Thursday, April 22, 2010

‘Let’s support women in local government’

‘Let’s support women in local government’
Daily Graphic; Thursday, April 22, 2010; Page 11 (Gender & Children)
Salome Donkor

The role of women in politics and public office is one of the current burning governance issues because of the perceived and acknowledged potential and contribution of women to governance processes.

Gender and policy advocacy organisations recognize that improving the lives of women and other members of society require a balanced gender representation in government structures by promoting greater responsiveness to women in politics and decision-making,

For some women who want to enter national politics, governance at the various levels, namely by the local or district, regional and national, is crucial to them, since it provides them with good training grounds to improve their chances of being elected to political office to promote gender-balance in decision-making at all levels.

The involvement of more women in politics and decision-making is expected to meet their interests and basic needs and enable them continue to influence policies from a gender perspective and addressing inequalities and injustices in social relationships.

The local government system has therefore become good grounds for some women, who want to enter into national politics. But the most difficult challenge that confront most women intending to enter into local government, is lack of funds.

The support women in the 2006 District Assembly elections, the Ministry of Women and Children’s Affairs (MOWAC), launched the “Women in Local Government Fund” to assist women aspirants.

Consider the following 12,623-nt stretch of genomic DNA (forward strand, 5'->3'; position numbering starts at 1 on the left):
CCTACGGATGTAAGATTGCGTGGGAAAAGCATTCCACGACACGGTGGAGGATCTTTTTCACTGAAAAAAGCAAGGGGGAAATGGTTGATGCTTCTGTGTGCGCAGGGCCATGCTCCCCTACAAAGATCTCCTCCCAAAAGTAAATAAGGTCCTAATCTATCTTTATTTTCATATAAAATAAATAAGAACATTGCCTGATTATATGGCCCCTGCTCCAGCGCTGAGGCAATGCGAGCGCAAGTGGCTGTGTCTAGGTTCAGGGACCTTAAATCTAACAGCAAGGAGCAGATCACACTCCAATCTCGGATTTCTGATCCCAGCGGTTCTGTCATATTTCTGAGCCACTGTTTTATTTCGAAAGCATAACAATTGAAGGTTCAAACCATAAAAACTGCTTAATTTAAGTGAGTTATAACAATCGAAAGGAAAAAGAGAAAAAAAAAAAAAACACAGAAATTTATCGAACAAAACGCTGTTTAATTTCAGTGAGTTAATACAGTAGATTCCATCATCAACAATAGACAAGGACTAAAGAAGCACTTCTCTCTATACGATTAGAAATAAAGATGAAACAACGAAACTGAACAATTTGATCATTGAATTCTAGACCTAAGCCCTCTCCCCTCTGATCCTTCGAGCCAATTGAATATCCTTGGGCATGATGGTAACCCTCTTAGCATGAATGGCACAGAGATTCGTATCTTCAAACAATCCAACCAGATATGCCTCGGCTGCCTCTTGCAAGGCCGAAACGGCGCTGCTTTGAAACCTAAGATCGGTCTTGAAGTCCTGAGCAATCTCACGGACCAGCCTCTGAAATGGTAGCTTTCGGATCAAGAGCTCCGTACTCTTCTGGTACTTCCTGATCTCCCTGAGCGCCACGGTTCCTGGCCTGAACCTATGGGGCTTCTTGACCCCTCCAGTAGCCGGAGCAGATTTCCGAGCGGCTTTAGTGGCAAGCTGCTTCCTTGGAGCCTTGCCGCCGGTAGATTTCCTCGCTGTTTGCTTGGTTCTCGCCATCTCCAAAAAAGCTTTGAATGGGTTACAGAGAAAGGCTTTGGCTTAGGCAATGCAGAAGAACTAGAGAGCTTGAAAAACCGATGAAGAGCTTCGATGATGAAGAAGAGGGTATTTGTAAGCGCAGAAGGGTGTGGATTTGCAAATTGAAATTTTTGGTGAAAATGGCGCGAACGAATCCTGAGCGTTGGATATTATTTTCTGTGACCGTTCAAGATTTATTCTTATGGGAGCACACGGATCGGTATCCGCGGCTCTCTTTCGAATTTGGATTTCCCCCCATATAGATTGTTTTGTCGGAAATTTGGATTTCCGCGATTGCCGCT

According to the Public Relations Officer of MOWAC, Mrs. Adiza Ofori-Adu, each of the 1, 772 women who contested the 2006 District Assembly elections, received GH¢20.00 for their campaign activities.

She said the Department of Women in the various regions have been task to work in collaboration with the district assemblies and identify 20 women from each district to support them to take part in the forthcoming district assembly elections.

Speaking at a day’s review meeting on “Challenges and Prospects of Women in Decision-Making Positions,” in Koforidua recently, the Eastern Regional Director of the Department of Women, Ms Jane Kwapong, re-emphasised the need for the private sector, corporate bodies and related organizations and individuals to financially support the “Women in Local Government Fund.”

She said society should see gender equality as a tool for sustainable development and called for support and encouragement by both men and women to ensure that more women were elected in the forthcoming district assembly elections.

Participants were drawn from civil society organisations , women’s groups, the National Commission for Civic Education (NCCE), Gender Desk Officers and assembly women.

She urged political parties to promote equal rights and opportunities for women and men to engage in political activities and take further steps to elect women in their “safe constituencies” to contest parliamentary elections increase the number of women in parliament.